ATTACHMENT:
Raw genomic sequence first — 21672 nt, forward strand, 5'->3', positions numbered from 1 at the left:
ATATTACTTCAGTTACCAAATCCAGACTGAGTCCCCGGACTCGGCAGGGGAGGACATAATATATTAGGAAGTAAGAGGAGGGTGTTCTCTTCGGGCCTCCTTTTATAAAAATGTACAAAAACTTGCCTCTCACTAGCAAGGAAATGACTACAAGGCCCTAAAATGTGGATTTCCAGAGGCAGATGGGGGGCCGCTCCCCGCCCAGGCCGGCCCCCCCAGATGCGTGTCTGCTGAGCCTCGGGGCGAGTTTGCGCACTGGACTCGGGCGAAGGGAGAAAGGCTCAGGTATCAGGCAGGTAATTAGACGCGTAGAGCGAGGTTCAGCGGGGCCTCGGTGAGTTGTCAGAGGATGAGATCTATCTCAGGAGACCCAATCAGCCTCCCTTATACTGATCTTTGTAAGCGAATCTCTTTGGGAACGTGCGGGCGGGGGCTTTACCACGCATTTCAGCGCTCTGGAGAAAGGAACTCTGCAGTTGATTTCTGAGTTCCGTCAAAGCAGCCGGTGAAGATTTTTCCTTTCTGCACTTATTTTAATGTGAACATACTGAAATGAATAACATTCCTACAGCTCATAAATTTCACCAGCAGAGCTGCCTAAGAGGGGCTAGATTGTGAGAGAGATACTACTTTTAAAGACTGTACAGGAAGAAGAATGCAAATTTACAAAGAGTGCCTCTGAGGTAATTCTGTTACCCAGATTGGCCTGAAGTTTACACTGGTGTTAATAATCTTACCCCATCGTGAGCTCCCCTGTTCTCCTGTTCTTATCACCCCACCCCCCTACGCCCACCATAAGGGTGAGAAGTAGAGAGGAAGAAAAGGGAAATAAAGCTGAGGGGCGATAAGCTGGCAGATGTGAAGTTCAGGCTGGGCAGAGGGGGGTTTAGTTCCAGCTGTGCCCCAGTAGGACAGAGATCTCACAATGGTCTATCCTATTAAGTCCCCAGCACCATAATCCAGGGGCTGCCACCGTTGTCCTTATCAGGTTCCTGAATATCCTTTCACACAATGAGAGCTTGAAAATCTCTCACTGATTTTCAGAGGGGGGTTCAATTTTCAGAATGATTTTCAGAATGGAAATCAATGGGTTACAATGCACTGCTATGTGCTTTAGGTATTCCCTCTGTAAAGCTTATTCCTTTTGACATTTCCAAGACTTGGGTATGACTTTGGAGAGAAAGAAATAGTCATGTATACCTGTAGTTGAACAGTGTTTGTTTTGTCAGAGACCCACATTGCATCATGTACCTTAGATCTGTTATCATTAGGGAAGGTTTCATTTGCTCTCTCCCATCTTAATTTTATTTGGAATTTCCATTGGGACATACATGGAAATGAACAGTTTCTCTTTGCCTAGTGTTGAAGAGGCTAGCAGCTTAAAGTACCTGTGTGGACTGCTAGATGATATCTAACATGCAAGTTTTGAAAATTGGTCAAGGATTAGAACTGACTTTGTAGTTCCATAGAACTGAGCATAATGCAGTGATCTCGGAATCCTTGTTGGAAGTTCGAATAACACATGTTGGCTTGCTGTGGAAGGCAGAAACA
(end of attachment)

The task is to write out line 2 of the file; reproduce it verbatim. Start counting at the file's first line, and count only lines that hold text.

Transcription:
ATATTACTTCAGTTACCAAATCCAGACTGAGTCCCCGGACTCGGCAGGGGAGGACATAATATATTAGGAAGTAAGAGGAGGGTGTTCTCTTCGGGCCTCCTTTTATAAAAATGTACAAAAACTTGCCTCTCACTAGCAAGGAAATGACTACAAGGCCCTAAAATGTGGATTTCCAGAGGCAGATGGGGGGCCGCTCCCCGCCCAGGCCGGCCCCCCCAGATGCGTGTCTGCTGAGCCTCGGGGCGAGTTTGCGCACTGGACTCGGGCGAAGGGAGAAAGGCTCAGGTATCAGGCAGGTAATTAGACGCGTAGAGCGAGGTTCAGCGGGGCCTCGGTGAGTTGTCAGAGGATGAGATCTATCTCAGGAGACCCAATCAGCCTCCCTTATACTGATCTTTGTAAGCGAATCTCTTTGGGAACGTGCGGGCGGGGGCTTTACCACGCATTTCAGCGCTCTGGAGAAAGGAACTCTGCAGTTGATTTCTGAGTTCCGTCAAAGCAGCCGGTGAAGATTTTTCCTTTCTGCACTTATTTTAATGTGAACATACTGAAATGAATAACATTCCTACAGCTCATAAATTTCACCAGCAGAGCTGCCTAAGAGGGGCTAGATTGTGAGAGAGATACTACTTTTAAAGACTGTACAGGAAGAAGAATGCAAATTTACAAAGAGTGCCTCTGAGGTAATTCTGTTACCCAGATTGGCCTGAAGTTTACACTGGTGTTAATAATCTTACCCCATCGTGAGCTCCCCTGTTCTCCTGTTCTTATCACCCCACCCCCCTACGCCCACCATAAGGGTGAGAAGTAGAGAGGAAGAAAAGGGAAATAAAGCTGAGGGGCGATAAGCTGGCAGATGTGAAGTTCAGGCTGGGCAGAGGGGGGTTTAGTTCCAGCTGTGCCCCAGTAGGACAGAGATCTCACAATGGTCTATCCTATTAAGTCCCCAGCACCATAATCCAGGGGCTGCCACCGTTGTCCTTATCAGGTTCCTGAATATCCTTTCACACAATGAGAGCTTGAAAATCTCTCACTGATTTTCAGAGGGGGGTTCAATTTTCAGAATGATTTTCAGAATGGAAATCAATGGGTTACAATGCACTGCTATGTGCTTTAGGTATTCCCTCTGTAAAGCTTATTCCTTTTGACATTTCCAAGACTTGGGTATGACTTTGGAGAGAAAGAAATAGTCATGTATACCTGTAGTTGAACAGTGTTTGTTTTGTCAGAGACCCACATTGCATCATGTACCTTAGATCTGTTATCATTAGGGAAGGTTTCATTTGCTCTCTCCCATCTTAATTTTATTTGGAATTTCCATTGGGACATACATGGAAATGAACAGTTTCTCTTTGCCTAGTGTTGAAGAGGCTAGCAGCTTAAAGTACCTGTGTGGACTGCTAGATGATATCTAACATGCAAGTTTTGAAAATTGGTCAAGGATTAGAACTGACTTTGTAGTTCCATAGAACTGAGCATAATGCAGTGATCTCGGAATCCTTGTTGGAAGTTCGAATAACACATGTTGGCTTGCTGTGGAAGGCAGAAACA